Mine the Gap: How Washington and Canberra Can Improve Their Asymmetric Capabilities

USS Avenger Action

As a new surface warfare officer, your time is split between running a division and getting qualified. While much of qualifying means opening every publication and tactical handbook you can find and learning it cold, a great deal of your oral examination is based on “gouge,” which is informal information about the board and the questions you’ll be asked. I clearly remember my gouge: “Don’t worry about mine stuff, we’ll never do it. Focus on missile detect-to-engage sequences for the bigger ships, that’s the real threat. Subs? Leave that to submarines.” I wasn’t going to argue with senior officers at the time. But looking back, it was as if I was told to ignore the biggest threats to allied naval vessels.

Over nine years as a surface warfare officer in the U.S. Navy, I spent most of my time in the Pacific and repeatedly saw firsthand how the United States and its allies in the region were falling behind with respect to nonconventional tactics, planning, and procurement. In order to preserve the deterrent capability of the U.S. Navy within the Indo-Pacific, a greater emphasis should be placed on building out asymmetric and non-conventional capacities within the armed forces.

The AUKUS agreement between the United States, Australia, and the United Kingdom that was signed in 2021 offers a unique chance to address these shortfalls. At its core, AUKUS is a technology sharing and development agreement divided between two “pillars” encompassing different lines of effort. Pillar one covers the transfer of U.S nuclear-powered attack submarines and the required training to Australia. Pillar two focuses on joint research and development of critical military technology such as hypersonic missiles, AI, and electronic warfare. Australia’s focus on asymmetric anti-access/area denial operations provides an opportunity to address both American and Australian strategic visions synergistically under AUKUS’ pillar two. To do so, Washington and Canberra should devote greater energy toward developing more capable Integrated Undersea Surveillance Systems, autonomous vehicles, and mine warfare.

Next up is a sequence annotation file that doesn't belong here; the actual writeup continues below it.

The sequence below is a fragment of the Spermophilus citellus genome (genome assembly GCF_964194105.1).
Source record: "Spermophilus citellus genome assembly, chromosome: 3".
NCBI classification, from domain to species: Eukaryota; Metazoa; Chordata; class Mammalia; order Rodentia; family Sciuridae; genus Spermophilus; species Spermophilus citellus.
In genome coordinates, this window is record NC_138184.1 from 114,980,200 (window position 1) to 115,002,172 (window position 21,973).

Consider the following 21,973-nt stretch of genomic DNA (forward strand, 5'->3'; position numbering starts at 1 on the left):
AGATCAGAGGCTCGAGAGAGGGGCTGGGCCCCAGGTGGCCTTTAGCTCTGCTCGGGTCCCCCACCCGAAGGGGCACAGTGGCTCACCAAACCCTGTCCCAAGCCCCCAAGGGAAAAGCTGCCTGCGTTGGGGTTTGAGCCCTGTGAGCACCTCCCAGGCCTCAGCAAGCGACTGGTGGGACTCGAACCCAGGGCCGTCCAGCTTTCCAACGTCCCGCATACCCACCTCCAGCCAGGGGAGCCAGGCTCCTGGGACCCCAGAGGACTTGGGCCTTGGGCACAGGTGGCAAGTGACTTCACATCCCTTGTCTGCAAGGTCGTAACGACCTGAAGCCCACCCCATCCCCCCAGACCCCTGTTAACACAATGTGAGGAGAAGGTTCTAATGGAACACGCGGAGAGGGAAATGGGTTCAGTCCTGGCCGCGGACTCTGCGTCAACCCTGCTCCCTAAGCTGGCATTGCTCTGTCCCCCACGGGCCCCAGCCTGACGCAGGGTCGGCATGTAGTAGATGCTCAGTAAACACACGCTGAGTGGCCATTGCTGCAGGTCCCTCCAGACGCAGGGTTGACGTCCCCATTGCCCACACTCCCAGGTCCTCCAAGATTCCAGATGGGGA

Tracking the Unseen Enemy

With China’s large lead with respect to sea mines and rapidly modernizing and expanding submarine fleet, the United States and its allies face a daunting strategic challenge detecting and tracking so many undersea contacts over an immense area. This is compounded by the manning issues plaguing the U.S. Navy, which has been suffering from retention and recruitment shortfalls and perpetually undermanned ships. Without improved Integrated Undersea Surveillance Systems capacity, the United States is at risk of giving China nearly complete freedom of maneuver under the waves and jeopardizing surfaces vessels and combatants.

While the geographic scale and manning issues are steep with respect to Integrated Undersea Surveillance Systems, they also offer an opportunity for great leaps forward regarding the integration of U.S. Navy and Royal Australian Navy forces with new technology. I have written about several opportunities for greater joint integration that will be key to eliminating the learning curve of both forces as they move forward, but the equipment for this still needs to be procured or developed. With the Royal Australian Navy’s purchase of modular towed array platforms (based on current U.S. Navy and Japanese Self Defense Force systems), there has been some progress. But more is needed.

One of the Australian Strategic Policy Institute’s senior analysts, Dr. Malcolm Davis, has well articulated that what is needed is greater integration of autonomous vehicles and AI processing. The U.K.’s burgeoning AI expertisecould be vital in supplementing these developments. There have been exercises focused on testing next generation autonomous vehicles within the AUKUS framework, and these should certainly continue. But this still fails to address the near-term challenges facing the United States and its Indo-Pacific allies. Cooperation could be further strengthened by expanding access to AUKUS pillar two to other regional allies, forming a robust “AUKUS+” network of technological exchange and cooperation.